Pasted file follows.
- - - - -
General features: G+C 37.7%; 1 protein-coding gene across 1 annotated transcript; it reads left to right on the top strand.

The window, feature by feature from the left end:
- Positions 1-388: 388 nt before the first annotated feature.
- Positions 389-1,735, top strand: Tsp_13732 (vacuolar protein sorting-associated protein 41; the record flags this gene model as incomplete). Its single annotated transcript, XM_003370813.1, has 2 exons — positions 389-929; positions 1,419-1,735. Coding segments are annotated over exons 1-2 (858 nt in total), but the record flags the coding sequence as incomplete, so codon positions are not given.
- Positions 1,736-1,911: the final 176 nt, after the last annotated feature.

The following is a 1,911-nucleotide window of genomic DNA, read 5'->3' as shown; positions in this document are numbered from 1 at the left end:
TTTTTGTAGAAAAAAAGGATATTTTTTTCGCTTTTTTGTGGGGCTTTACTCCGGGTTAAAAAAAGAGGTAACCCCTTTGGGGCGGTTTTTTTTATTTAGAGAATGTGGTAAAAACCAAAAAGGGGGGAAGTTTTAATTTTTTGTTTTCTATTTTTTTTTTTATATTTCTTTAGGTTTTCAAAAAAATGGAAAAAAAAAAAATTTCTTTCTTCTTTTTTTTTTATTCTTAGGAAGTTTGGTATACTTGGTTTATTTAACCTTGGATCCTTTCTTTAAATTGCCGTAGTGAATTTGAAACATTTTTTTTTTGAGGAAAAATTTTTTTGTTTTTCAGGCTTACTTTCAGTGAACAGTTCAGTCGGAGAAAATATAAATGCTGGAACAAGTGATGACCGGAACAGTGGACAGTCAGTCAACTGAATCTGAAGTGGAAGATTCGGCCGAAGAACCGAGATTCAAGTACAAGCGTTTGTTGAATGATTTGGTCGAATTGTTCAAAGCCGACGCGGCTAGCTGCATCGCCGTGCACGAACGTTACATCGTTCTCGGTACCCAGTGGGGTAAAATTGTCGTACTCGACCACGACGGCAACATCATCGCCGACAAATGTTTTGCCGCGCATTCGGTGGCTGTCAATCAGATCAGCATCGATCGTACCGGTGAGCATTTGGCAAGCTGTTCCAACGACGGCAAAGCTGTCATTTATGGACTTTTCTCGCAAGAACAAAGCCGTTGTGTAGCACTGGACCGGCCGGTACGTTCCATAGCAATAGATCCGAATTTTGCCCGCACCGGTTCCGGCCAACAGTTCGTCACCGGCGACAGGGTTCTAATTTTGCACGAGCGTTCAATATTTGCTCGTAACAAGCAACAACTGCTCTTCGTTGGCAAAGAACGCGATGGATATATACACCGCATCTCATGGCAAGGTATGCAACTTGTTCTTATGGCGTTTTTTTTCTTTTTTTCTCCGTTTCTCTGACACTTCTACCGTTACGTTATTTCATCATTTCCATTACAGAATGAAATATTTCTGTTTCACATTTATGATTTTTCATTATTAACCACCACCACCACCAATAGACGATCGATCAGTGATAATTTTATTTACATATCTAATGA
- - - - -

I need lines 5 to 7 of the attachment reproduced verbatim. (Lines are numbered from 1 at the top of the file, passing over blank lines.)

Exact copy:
- Positions 1,736-1,911: the final 176 nt, after the last annotated feature.

The following is a 1,911-nucleotide window of genomic DNA, read 5'->3' as shown; positions in this document are numbered from 1 at the left end:
TTTTTGTAGAAAAAAAGGATATTTTTTTCGCTTTTTTGTGGGGCTTTACTCCGGGTTAAAAAAAGAGGTAACCCCTTTGGGGCGGTTTTTTTTATTTAGAGAATGTGGTAAAAACCAAAAAGGGGGGAAGTTTTAATTTTTTGTTTTCTATTTTTTTTTTTATATTTCTTTAGGTTTTCAAAAAAATGGAAAAAAAAAAAATTTCTTTCTTCTTTTTTTTTTATTCTTAGGAAGTTTGGTATACTTGGTTTATTTAACCTTGGATCCTTTCTTTAAATTGCCGTAGTGAATTTGAAACATTTTTTTTTTGAGGAAAAATTTTTTTGTTTTTCAGGCTTACTTTCAGTGAACAGTTCAGTCGGAGAAAATATAAATGCTGGAACAAGTGATGACCGGAACAGTGGACAGTCAGTCAACTGAATCTGAAGTGGAAGATTCGGCCGAAGAACCGAGATTCAAGTACAAGCGTTTGTTGAATGATTTGGTCGAATTGTTCAAAGCCGACGCGGCTAGCTGCATCGCCGTGCACGAACGTTACATCGTTCTCGGTACCCAGTGGGGTAAAATTGTCGTACTCGACCACGACGGCAACATCATCGCCGACAAATGTTTTGCCGCGCATTCGGTGGCTGTCAATCAGATCAGCATCGATCGTACCGGTGAGCATTTGGCAAGCTGTTCCAACGACGGCAAAGCTGTCATTTATGGACTTTTCTCGCAAGAACAAAGCCGTTGTGTAGCACTGGACCGGCCGGTACGTTCCATAGCAATAGATCCGAATTTTGCCCGCACCGGTTCCGGCCAACAGTTCGTCACCGGCGACAGGGTTCTAATTTTGCACGAGCGTTCAATATTTGCTCGTAACAAGCAACAACTGCTCTTCGTTGGCAAAGAACGCGATGGATATATACACCGCATCTCATGGCAAGGTATGCAACTTGTTCTTATGGCGTTTTTTTTCTTTTTTTCTCCGTTTCTCTGACACTTCTACCGTTACGTTATTTCATCATTTCCATTACAGAATGAAATATTTCTGTTTCACATTTATGATTTTTCATTATTAACCACCACCACCACCAATAGACGATCGATCAGTGATAATTTTATTTACATATCTAATGA